Recruiting processes, no matter the industry, are relatively standard. In a way, you can think of it as similar to a Christmas tree. The tree itself is mostly the same from location to location, but specific details about it change; the size, the position, the decorations. In recruiting, the framework and the processes are the same, but the specifics vary from industry to industry, by scale, and by skill level.
Manufacturing, as may be assumed, has specific considerations for successful hiring. Even these considerations are changing as the entire industry adapts to modern business pressures, adopts new technologies, and adjusts for the New Normal of the pandemic and post-pandemic world.
“Seasoned workers are aging out of the workforce, and replacements are getting harder to find, which increases costs. Compound this with a growing need for hard-to-find roles like health and safety engineers, which take twice as long to source and hire as line jobs like assemblers and fabricators.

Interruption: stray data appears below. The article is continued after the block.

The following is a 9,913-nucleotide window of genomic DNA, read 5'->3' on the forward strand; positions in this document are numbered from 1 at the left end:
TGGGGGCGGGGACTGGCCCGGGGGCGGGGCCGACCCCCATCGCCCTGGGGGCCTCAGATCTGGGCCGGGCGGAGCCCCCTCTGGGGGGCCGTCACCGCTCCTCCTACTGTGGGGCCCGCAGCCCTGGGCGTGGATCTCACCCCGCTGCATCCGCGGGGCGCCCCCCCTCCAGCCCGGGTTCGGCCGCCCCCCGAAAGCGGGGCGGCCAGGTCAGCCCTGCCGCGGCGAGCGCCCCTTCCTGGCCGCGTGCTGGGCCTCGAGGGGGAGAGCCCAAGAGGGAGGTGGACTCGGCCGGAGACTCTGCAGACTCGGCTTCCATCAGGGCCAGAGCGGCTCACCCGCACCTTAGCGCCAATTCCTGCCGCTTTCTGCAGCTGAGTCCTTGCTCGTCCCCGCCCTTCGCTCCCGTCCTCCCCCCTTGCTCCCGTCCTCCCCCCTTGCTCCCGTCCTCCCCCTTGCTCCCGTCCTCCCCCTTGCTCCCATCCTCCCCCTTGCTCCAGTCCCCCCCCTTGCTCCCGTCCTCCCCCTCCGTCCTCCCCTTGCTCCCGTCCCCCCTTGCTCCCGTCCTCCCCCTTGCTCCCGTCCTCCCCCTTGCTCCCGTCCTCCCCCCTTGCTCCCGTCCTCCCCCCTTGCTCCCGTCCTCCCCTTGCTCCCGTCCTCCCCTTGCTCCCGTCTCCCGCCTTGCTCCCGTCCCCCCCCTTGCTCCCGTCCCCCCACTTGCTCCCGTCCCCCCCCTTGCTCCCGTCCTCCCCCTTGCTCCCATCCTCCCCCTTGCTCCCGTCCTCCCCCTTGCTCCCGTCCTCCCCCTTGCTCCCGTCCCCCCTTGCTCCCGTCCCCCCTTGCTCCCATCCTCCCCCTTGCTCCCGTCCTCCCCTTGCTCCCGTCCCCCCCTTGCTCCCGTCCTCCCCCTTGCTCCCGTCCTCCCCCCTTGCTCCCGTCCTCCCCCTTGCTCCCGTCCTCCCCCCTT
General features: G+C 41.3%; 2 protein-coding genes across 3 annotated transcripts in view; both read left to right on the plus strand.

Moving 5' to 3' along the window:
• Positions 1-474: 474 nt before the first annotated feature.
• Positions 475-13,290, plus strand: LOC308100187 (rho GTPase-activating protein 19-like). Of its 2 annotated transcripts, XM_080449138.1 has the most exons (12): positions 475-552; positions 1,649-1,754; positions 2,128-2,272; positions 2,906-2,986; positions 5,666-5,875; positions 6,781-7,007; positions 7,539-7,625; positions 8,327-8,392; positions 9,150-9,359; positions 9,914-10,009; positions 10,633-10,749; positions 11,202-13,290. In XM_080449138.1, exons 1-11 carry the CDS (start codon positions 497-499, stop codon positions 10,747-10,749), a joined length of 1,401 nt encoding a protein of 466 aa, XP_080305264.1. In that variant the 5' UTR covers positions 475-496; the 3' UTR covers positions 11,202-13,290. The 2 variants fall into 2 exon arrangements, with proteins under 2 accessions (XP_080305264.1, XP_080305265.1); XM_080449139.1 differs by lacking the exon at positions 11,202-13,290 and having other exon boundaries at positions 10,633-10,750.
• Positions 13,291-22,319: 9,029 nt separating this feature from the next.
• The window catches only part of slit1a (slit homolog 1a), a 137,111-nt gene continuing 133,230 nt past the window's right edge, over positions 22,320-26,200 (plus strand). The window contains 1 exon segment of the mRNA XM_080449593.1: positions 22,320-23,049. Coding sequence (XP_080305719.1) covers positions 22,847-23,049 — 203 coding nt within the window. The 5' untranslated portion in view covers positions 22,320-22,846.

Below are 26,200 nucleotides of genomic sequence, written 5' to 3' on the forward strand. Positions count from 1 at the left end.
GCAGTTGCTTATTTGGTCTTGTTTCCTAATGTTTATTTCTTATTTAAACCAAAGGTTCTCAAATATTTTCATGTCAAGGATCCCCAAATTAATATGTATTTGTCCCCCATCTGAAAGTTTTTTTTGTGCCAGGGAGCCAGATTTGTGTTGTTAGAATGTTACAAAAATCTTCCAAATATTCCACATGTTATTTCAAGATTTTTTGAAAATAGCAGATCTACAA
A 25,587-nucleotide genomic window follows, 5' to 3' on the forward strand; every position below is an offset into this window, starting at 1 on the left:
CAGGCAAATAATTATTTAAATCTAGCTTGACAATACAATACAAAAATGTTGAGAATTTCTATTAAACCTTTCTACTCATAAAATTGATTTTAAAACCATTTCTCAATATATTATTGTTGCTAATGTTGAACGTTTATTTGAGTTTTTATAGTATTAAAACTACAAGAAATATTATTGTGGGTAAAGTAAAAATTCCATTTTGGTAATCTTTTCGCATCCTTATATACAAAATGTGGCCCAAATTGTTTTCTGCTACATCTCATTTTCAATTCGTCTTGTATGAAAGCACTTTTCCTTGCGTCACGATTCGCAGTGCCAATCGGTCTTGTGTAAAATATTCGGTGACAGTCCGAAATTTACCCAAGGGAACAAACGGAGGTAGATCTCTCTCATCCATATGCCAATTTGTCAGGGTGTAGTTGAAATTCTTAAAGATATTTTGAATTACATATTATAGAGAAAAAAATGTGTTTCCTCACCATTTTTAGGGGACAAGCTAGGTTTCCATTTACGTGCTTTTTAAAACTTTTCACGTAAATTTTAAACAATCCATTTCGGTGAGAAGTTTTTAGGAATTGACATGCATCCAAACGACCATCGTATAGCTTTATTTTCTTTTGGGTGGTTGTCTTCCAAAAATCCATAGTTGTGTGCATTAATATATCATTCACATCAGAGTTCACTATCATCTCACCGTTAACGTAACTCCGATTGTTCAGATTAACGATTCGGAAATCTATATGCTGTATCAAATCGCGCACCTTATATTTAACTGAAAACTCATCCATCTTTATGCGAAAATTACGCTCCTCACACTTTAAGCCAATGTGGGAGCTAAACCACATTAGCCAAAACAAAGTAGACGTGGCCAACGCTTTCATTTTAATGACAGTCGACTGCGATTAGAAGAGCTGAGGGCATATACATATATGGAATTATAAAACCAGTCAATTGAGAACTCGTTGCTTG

Companies need talent today. But they also need a plan to diversify their workforces for tomorrow. Employers will face a massive shortfall of labor if they can’t attract more young and female talent away from other industries.” – iCIMS
Whether you’re hiring a few skilled workers or volume hiring to fill a new facility, hiring within the manufacturing industry has specific considerations that must be attended to in order to be successful.
Understand the Challenges
Manufacturing is not a glamorous industry. Traditionally white-collar, manufacturing jobs are often misunderstood and underappreciated, despite the high level of skill necessary to perform under pressure, within regulations, and in dangerous environments, all while operating heavy machinery. There are several challenges to overcome.
At the same time, manufacturing is an industry with lower-than-average turnover, higher loyalty, and often a lower barrier to entry.